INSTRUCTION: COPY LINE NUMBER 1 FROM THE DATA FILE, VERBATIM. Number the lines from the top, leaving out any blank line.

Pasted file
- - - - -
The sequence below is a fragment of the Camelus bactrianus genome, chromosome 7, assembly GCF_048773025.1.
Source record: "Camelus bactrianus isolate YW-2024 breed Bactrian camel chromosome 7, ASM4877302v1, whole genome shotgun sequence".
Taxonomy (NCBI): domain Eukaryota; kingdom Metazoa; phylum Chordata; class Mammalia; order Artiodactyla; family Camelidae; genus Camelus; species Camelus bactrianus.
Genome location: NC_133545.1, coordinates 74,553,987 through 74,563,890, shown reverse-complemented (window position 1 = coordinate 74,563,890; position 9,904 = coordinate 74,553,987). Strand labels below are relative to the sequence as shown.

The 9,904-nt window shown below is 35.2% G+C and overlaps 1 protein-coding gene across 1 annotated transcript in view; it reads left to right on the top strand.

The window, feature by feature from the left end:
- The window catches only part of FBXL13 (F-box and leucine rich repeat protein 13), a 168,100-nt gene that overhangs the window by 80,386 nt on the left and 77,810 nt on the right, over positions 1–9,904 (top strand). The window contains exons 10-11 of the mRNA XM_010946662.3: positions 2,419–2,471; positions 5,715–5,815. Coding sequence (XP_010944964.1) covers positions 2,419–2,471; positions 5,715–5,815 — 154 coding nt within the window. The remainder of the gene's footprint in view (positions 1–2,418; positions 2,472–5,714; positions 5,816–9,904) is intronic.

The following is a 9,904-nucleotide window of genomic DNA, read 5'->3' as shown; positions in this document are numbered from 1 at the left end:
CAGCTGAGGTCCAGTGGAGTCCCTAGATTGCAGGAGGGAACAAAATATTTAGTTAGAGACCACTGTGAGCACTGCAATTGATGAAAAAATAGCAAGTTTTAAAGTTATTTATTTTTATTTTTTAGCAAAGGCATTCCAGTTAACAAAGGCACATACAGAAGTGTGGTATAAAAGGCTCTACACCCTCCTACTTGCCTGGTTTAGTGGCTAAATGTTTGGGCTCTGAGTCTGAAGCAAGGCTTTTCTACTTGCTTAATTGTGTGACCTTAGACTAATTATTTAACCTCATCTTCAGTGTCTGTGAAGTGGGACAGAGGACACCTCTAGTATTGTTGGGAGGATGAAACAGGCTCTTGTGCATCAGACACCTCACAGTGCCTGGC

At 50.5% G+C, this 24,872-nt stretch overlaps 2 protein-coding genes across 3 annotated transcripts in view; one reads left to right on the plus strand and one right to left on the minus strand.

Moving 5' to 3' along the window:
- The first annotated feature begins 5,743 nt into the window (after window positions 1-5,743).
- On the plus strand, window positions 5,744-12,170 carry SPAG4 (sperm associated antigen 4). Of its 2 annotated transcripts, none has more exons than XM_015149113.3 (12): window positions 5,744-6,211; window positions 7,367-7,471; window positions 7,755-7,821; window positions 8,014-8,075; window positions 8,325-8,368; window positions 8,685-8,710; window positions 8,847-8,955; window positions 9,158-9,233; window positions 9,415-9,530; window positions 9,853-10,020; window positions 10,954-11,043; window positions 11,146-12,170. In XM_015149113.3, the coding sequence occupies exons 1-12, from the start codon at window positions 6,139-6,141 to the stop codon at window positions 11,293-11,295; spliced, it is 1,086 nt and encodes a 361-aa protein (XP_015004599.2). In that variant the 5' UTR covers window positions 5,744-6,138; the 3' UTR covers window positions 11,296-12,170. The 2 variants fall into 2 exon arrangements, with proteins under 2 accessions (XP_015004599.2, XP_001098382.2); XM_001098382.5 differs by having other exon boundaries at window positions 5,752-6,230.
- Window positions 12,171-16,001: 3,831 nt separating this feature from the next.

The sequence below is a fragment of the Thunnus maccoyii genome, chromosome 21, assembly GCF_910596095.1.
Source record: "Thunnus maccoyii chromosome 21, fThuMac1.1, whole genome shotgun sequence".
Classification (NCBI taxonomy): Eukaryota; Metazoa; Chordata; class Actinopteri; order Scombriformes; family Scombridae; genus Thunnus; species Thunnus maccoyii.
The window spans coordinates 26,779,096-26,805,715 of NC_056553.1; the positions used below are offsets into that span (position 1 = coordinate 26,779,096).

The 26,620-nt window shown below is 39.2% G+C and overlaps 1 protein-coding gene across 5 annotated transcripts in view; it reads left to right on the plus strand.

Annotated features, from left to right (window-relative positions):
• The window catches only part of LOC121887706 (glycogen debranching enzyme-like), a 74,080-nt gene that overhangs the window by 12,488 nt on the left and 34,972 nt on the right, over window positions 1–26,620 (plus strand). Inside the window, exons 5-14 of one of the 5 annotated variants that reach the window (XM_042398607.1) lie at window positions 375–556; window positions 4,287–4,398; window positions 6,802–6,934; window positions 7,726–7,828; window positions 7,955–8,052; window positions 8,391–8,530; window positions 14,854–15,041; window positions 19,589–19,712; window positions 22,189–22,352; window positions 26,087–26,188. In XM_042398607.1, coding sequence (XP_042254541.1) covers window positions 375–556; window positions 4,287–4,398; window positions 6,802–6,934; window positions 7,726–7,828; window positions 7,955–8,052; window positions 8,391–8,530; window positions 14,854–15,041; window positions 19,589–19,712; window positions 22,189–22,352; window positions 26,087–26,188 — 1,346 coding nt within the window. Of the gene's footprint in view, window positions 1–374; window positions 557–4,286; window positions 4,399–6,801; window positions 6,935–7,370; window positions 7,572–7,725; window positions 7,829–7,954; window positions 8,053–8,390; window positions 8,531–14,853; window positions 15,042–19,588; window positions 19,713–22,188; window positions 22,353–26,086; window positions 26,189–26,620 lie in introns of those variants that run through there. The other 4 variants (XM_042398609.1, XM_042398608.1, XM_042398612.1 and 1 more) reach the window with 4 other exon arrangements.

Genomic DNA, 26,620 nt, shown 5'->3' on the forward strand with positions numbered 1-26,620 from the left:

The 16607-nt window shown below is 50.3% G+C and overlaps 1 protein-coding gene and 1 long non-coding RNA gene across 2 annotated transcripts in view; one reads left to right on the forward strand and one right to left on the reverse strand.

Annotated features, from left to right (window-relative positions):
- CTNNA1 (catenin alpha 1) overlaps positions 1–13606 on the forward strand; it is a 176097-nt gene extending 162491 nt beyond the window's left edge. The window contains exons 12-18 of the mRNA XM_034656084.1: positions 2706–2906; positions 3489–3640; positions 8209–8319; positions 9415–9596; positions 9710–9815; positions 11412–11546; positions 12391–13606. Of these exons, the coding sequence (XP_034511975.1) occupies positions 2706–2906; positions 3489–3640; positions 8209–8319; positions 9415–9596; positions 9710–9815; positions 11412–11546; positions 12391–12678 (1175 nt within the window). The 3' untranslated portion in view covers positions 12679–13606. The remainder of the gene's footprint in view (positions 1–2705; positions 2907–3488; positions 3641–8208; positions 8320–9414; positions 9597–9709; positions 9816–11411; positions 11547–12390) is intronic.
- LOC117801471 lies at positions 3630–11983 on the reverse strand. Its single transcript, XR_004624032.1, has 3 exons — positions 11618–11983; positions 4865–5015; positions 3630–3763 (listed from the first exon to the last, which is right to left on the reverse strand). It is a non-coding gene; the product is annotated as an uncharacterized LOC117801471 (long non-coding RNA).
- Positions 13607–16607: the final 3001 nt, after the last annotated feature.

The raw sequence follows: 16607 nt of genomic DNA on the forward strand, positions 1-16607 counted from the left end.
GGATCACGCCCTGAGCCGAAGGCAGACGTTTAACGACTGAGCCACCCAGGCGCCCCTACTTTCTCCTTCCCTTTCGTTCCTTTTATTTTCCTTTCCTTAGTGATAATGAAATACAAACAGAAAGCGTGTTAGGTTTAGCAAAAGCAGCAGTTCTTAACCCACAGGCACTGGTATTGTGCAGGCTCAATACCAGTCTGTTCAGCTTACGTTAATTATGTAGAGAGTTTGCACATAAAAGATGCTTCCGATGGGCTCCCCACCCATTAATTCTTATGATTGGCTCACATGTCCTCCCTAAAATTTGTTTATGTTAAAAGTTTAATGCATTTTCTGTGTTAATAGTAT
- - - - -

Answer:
The sequence below is a fragment of the Camelus bactrianus genome, chromosome 7, assembly GCF_048773025.1.